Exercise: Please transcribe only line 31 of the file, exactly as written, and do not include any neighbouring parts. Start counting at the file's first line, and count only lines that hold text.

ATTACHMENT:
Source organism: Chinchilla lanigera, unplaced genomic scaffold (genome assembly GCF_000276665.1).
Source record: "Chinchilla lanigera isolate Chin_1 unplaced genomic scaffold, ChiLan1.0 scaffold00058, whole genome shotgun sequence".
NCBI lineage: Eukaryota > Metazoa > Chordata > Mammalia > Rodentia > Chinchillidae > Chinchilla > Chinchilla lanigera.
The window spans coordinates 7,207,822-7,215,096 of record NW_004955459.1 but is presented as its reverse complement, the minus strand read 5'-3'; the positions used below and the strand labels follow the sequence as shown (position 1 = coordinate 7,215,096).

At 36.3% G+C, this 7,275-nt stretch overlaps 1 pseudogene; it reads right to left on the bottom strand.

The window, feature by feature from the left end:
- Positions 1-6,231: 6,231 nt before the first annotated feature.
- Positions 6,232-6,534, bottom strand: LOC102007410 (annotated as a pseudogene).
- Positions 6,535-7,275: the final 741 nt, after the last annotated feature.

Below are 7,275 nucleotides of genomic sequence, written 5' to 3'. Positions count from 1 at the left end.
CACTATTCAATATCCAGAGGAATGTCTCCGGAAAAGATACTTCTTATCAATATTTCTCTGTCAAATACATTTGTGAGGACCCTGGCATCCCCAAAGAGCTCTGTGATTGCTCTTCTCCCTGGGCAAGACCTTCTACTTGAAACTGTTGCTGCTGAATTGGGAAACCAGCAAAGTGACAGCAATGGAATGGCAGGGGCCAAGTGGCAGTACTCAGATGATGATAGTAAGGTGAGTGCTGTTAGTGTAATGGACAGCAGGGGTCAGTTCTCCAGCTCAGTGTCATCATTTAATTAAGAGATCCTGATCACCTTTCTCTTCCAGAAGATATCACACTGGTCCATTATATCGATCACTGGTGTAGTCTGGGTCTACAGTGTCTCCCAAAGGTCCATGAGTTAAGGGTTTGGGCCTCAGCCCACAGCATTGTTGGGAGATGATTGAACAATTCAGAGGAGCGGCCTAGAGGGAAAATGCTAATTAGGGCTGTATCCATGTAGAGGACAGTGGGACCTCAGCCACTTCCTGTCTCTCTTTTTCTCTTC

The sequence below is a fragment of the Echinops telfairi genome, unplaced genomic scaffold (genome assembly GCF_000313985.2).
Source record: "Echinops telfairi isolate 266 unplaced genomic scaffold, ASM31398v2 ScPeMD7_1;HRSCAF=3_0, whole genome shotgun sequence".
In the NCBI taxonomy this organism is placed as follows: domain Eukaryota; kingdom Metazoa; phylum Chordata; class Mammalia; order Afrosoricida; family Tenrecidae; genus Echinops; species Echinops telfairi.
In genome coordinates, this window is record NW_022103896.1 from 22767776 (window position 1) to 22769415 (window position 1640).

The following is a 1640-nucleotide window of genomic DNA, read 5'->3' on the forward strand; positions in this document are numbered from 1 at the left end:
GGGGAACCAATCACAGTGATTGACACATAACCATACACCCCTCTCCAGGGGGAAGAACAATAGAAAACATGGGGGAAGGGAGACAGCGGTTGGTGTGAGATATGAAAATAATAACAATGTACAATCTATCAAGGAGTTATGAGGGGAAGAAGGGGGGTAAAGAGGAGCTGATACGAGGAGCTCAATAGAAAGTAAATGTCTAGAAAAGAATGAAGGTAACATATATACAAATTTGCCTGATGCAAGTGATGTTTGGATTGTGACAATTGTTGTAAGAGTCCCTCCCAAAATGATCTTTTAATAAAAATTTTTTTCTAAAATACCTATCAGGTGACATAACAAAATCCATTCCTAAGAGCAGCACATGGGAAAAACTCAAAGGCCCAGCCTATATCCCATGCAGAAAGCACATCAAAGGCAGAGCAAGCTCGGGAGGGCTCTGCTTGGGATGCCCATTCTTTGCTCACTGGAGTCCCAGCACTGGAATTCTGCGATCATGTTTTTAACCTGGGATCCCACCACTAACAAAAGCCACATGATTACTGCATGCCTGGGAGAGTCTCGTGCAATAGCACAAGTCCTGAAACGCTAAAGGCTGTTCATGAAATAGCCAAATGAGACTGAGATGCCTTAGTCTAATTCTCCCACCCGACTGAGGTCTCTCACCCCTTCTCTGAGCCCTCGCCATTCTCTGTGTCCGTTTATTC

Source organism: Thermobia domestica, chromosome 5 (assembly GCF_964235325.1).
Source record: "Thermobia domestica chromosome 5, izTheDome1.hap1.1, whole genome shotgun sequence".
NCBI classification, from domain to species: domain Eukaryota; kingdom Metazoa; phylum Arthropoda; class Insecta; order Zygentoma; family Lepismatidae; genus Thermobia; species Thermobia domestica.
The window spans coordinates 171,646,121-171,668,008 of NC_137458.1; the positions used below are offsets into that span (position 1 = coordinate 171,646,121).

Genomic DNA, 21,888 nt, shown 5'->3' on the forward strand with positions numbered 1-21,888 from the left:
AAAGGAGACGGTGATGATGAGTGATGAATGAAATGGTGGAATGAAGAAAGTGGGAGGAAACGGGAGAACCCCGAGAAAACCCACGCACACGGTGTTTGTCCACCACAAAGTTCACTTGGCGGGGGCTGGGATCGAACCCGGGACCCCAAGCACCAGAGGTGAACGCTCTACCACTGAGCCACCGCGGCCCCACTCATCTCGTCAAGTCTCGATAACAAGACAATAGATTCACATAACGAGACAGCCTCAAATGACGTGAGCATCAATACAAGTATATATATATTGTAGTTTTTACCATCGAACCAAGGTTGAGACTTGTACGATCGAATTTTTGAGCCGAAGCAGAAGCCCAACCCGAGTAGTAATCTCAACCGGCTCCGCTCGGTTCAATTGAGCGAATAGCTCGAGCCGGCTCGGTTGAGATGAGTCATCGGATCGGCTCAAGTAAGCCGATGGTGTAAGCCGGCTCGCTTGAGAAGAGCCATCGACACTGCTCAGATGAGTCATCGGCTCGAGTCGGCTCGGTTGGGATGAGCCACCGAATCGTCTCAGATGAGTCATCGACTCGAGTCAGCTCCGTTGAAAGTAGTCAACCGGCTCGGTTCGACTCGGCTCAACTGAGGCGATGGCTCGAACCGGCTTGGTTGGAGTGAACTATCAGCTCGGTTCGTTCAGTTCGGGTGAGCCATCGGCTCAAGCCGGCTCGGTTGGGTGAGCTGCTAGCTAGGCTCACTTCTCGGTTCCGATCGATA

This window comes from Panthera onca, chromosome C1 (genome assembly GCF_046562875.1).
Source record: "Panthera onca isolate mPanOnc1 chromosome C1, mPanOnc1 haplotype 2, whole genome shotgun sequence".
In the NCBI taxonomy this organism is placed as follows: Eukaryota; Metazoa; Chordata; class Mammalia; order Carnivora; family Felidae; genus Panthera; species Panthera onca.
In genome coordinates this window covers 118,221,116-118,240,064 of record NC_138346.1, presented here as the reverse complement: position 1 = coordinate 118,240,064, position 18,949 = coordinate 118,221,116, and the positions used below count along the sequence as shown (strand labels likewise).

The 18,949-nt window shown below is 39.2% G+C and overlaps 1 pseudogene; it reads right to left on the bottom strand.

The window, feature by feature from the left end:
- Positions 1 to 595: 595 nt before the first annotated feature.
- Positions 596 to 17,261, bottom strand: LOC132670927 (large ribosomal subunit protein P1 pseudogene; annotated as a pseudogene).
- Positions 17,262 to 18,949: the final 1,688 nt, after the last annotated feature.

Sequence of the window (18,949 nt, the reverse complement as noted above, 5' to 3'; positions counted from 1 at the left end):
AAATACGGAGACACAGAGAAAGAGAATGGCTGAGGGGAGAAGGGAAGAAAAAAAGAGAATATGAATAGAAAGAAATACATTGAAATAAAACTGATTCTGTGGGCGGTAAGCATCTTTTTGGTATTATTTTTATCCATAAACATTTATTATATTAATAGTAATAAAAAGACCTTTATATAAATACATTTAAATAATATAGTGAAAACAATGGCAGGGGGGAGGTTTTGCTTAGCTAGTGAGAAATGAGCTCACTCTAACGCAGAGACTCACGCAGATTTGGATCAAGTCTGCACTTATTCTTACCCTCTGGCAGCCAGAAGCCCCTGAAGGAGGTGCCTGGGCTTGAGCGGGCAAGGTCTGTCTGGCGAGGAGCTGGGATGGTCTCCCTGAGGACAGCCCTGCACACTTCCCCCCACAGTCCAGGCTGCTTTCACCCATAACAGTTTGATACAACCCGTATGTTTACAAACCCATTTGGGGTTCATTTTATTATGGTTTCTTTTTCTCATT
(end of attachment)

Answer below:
- Positions 596 to 17,261, bottom strand: LOC132670927 (large ribosomal subunit protein P1 pseudogene; annotated as a pseudogene).